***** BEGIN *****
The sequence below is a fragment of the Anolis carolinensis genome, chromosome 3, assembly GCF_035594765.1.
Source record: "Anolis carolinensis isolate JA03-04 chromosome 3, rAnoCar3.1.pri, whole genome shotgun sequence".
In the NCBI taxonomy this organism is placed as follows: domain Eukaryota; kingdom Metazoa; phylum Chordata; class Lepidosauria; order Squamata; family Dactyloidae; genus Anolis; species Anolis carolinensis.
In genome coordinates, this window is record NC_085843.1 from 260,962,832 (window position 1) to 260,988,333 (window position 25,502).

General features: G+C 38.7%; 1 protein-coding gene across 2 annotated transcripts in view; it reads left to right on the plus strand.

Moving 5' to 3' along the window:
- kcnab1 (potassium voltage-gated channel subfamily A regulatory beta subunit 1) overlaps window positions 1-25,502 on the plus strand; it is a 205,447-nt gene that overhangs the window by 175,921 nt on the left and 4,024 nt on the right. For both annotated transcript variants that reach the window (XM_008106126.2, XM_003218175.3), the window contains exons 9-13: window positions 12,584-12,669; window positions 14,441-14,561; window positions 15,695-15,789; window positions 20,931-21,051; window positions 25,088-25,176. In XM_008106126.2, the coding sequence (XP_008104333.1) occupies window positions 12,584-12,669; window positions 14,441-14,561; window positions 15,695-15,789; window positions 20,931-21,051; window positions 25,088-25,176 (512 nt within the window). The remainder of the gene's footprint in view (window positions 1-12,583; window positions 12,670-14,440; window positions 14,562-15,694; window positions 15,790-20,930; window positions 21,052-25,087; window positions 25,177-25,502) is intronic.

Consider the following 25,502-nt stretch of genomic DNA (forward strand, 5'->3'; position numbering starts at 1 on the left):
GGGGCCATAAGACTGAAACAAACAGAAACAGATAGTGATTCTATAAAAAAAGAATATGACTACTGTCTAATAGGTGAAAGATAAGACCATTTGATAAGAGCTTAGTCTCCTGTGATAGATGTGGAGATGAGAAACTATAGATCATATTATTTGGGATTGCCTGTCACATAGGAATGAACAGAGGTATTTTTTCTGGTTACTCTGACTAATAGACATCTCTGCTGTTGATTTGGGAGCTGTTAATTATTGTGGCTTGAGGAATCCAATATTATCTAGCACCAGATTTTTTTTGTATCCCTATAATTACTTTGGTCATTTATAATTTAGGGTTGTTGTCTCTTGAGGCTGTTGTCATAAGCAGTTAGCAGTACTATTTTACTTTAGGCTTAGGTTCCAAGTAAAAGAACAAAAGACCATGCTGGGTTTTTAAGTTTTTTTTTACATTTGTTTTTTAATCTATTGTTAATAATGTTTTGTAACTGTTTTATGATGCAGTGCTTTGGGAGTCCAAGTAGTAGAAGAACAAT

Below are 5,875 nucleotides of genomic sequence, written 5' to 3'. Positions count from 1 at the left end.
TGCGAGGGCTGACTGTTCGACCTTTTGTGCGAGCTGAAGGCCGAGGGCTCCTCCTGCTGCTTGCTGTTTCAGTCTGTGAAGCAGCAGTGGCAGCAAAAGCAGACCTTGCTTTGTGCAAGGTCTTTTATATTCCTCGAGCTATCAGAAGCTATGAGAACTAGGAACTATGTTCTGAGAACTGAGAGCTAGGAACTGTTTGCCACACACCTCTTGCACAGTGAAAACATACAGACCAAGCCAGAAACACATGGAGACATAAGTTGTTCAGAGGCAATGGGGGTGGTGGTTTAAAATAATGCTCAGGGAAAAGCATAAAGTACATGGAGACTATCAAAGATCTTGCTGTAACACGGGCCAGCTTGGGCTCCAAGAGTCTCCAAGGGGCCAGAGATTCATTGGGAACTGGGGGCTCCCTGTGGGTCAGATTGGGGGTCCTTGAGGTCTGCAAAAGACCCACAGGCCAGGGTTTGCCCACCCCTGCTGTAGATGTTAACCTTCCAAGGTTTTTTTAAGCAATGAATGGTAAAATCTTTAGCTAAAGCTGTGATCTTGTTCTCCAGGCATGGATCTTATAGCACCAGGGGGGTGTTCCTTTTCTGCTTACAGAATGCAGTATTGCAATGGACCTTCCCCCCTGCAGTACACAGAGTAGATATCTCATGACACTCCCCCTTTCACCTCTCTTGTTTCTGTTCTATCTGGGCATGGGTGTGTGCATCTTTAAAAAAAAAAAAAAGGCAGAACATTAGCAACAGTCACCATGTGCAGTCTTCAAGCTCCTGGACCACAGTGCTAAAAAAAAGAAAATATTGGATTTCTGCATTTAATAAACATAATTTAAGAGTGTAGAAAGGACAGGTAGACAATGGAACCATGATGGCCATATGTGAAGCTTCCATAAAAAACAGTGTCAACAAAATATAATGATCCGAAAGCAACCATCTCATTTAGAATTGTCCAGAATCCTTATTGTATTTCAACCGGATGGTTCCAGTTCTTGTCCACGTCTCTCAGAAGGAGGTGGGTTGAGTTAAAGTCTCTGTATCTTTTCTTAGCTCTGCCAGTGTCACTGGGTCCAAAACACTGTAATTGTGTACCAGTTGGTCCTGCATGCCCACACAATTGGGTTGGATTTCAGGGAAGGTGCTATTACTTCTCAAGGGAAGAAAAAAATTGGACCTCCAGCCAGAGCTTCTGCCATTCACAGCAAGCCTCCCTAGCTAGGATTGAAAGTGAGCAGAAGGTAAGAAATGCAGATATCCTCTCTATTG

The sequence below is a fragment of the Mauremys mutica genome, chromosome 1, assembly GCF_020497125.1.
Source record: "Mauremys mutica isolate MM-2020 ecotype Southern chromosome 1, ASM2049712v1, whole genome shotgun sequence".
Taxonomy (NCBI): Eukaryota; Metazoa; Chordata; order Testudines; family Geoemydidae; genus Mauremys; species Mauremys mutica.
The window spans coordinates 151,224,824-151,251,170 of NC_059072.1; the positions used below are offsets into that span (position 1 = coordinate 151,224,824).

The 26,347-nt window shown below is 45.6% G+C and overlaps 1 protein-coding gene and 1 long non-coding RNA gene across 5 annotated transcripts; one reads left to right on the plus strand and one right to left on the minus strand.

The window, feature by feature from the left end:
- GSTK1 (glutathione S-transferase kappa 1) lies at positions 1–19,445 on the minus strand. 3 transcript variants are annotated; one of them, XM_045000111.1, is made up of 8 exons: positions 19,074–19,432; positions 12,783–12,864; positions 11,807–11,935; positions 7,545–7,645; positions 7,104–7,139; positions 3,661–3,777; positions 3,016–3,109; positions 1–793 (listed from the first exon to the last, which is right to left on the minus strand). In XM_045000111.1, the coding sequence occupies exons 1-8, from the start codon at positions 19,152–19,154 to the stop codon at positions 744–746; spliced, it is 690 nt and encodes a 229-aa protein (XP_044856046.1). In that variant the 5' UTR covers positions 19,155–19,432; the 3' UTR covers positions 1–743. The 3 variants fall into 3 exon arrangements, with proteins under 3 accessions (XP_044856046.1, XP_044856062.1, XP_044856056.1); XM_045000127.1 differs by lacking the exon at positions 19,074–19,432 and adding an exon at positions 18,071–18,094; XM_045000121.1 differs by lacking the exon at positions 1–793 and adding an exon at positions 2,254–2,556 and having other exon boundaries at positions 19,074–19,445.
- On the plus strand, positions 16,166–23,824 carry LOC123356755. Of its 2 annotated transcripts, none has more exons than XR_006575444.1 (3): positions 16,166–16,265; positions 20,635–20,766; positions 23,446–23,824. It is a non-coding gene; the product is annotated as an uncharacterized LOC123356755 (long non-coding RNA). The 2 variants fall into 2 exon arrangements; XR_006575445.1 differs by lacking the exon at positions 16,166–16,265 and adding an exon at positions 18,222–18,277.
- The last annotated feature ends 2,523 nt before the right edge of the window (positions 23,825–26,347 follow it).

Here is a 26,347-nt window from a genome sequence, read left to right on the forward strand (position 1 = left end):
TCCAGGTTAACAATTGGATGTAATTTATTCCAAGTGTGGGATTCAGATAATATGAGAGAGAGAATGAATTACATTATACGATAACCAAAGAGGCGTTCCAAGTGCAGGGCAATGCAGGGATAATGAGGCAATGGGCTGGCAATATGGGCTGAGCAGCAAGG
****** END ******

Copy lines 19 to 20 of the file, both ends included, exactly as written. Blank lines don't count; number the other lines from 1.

- On the plus strand, positions 16,166–23,824 carry LOC123356755. Of its 2 annotated transcripts, none has more exons than XR_006575444.1 (3): positions 16,166–16,265; positions 20,635–20,766; positions 23,446–23,824. It is a non-coding gene; the product is annotated as an uncharacterized LOC123356755 (long non-coding RNA). The 2 variants fall into 2 exon arrangements; XR_006575445.1 differs by lacking the exon at positions 16,166–16,265 and adding an exon at positions 18,222–18,277.
- The last annotated feature ends 2,523 nt before the right edge of the window (positions 23,825–26,347 follow it).